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The difference of affect improvement effect of music intervention in aerobic exercise at different time periods

Objectives: A randomized controlled experimental design that combines exercise and music intervention was adopted in this study to verify whether this approach could help improve human affect.

The difference of affect improvement effect of music intervention in aerobic exercise at different time periods

The differences in the effect of music listening on affective improvement were compared in four different periods: before, during, and after aerobic power cycling exercise and the whole exercise course. Method: A total of 140 subjects aged 19–30 years (average age: 23.6 years) were recruited and randomly divided into four music intervention groups, namely, the pre-exercise, during-exercise, post-exercise, and the whole-course groups.

The subjects’ demographic and sociological variables and daily physical activities were collected using questionnaires. Individual factors, such as the subjects’ noise sensitivity, personality traits, and degree of learning burnout, were collected via scale scoring. A laboratory in Zhejiang Normal University was selected as the experimental site.

The testing procedure can be summarized as follows. In a quiet environment, the subjects were asked to sit quietly for 5 min after completing a preparation work, and then they were informed to take a pre-test.

The four subject groups wore headphones and completed 20 min of aerobic cycling (i.e., 7 min of moderate-intensity cycling [50%*HRR + RHR] + 6 min of low-intensity interval cycling [30%*HRR + RHR] + 7 min of moderate-intensity cycling [50%*HRR + RHR] after returning to a calm state (no less than 20 min) for post-testing.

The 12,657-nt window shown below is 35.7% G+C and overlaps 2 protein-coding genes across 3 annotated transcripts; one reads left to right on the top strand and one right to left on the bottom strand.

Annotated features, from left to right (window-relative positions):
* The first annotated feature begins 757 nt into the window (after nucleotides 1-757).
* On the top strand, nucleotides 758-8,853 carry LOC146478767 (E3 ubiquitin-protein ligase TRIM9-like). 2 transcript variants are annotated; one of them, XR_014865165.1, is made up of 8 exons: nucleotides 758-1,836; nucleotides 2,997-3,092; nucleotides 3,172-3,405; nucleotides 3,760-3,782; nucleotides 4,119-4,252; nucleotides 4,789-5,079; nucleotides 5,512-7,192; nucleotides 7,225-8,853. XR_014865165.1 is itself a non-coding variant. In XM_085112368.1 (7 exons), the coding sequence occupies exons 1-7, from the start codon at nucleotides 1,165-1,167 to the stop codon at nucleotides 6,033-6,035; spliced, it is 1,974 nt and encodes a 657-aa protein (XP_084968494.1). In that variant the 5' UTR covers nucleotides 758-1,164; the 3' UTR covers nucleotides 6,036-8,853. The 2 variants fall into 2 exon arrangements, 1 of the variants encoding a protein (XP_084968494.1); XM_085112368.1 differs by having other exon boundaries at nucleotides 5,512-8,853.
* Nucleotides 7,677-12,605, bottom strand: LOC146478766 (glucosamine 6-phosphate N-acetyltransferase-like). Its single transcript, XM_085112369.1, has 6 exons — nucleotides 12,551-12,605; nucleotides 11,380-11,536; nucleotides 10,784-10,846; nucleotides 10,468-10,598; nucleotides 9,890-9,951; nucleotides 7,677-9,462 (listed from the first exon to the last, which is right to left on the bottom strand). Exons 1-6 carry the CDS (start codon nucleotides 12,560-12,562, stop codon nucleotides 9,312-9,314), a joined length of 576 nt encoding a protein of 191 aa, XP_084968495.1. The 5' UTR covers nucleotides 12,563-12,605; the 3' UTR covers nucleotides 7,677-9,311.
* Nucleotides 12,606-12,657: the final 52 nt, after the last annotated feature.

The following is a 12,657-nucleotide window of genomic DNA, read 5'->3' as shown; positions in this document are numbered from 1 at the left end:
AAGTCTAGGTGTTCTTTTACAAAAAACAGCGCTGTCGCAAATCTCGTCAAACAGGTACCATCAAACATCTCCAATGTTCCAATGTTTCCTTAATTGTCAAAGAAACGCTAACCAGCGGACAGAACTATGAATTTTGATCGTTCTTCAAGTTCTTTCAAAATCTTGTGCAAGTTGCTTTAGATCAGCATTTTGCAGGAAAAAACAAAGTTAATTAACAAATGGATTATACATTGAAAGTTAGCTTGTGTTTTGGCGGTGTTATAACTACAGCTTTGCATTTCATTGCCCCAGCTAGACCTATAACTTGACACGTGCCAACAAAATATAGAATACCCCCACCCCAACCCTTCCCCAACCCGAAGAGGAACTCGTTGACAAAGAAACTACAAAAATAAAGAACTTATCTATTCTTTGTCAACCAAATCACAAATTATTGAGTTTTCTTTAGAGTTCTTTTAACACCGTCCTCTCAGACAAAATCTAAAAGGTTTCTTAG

The affect improvement indicators (dependent variables) collected in the field included blood pressure (BP), positive/negative affect, and heart rate variability indicators (RMSSD, SDNN, and LF/HF). Results: 1) Significant differences were found in the participants’ systolic BP (SBP) indices and the effect of improvement of the positive affect during the exercise–music intervention among the four groups at different durations for the same exercise intensity (F = 2.379, p = 0.030, ɳp2 = 0.058; F = 2.451, p = 0.043, ɳp2 = 0.091). 2) Music intervention for individuals during exercise contribute more to the reduction of SBP than the other three time periods (F = 3.170, p = 0.047, ɳp2 = 0.068). Improvement in the participants’ negativity affective score was also better during exercise, and it was significantly different than the other three time periods (F = 5.516, p = 0.006, ɳp2 = 0.113). No significant differences were found in the improvement effects of the other effective indicators for the four periods. Conclusion: Exercise combined with music intervention has a facilitative effect on human affect improvement, and listening to music during exercise has a better impact on affective improvement than music interventions at the other periods. When people perform physical activities, listening to music during exercise positively affects the progress effect among them.

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